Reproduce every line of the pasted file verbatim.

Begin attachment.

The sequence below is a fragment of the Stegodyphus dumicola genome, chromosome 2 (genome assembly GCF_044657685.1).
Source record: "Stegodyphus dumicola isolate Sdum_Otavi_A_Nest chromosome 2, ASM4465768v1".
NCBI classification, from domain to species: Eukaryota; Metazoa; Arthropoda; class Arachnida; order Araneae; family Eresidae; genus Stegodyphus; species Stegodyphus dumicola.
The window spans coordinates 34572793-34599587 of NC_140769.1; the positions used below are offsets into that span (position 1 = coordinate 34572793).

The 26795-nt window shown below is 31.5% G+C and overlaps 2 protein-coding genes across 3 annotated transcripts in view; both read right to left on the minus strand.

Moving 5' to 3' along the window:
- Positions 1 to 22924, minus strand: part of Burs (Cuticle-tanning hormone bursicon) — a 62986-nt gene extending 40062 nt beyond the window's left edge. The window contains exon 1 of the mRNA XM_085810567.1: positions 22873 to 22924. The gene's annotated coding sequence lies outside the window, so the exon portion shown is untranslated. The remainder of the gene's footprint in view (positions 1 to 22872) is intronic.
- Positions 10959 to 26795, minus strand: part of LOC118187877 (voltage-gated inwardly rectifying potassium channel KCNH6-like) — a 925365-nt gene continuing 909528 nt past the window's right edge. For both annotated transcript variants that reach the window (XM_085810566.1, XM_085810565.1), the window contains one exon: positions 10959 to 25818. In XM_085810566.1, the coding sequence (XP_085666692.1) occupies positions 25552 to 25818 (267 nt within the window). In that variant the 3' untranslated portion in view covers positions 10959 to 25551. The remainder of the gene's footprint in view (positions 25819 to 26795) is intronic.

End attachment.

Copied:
The sequence below is a fragment of the Stegodyphus dumicola genome, chromosome 2 (genome assembly GCF_044657685.1).
Source record: "Stegodyphus dumicola isolate Sdum_Otavi_A_Nest chromosome 2, ASM4465768v1".
NCBI classification, from domain to species: Eukaryota; Metazoa; Arthropoda; class Arachnida; order Araneae; family Eresidae; genus Stegodyphus; species Stegodyphus dumicola.
The window spans coordinates 34572793-34599587 of NC_140769.1; the positions used below are offsets into that span (position 1 = coordinate 34572793).

The 26795-nt window shown below is 31.5% G+C and overlaps 2 protein-coding genes across 3 annotated transcripts in view; both read right to left on the minus strand.

Moving 5' to 3' along the window:
- Positions 1 to 22924, minus strand: part of Burs (Cuticle-tanning hormone bursicon) — a 62986-nt gene extending 40062 nt beyond the window's left edge. The window contains exon 1 of the mRNA XM_085810567.1: positions 22873 to 22924. The gene's annotated coding sequence lies outside the window, so the exon portion shown is untranslated. The remainder of the gene's footprint in view (positions 1 to 22872) is intronic.
- Positions 10959 to 26795, minus strand: part of LOC118187877 (voltage-gated inwardly rectifying potassium channel KCNH6-like) — a 925365-nt gene continuing 909528 nt past the window's right edge. For both annotated transcript variants that reach the window (XM_085810566.1, XM_085810565.1), the window contains one exon: positions 10959 to 25818. In XM_085810566.1, the coding sequence (XP_085666692.1) occupies positions 25552 to 25818 (267 nt within the window). In that variant the 3' untranslated portion in view covers positions 10959 to 25551. The remainder of the gene's footprint in view (positions 25819 to 26795) is intronic.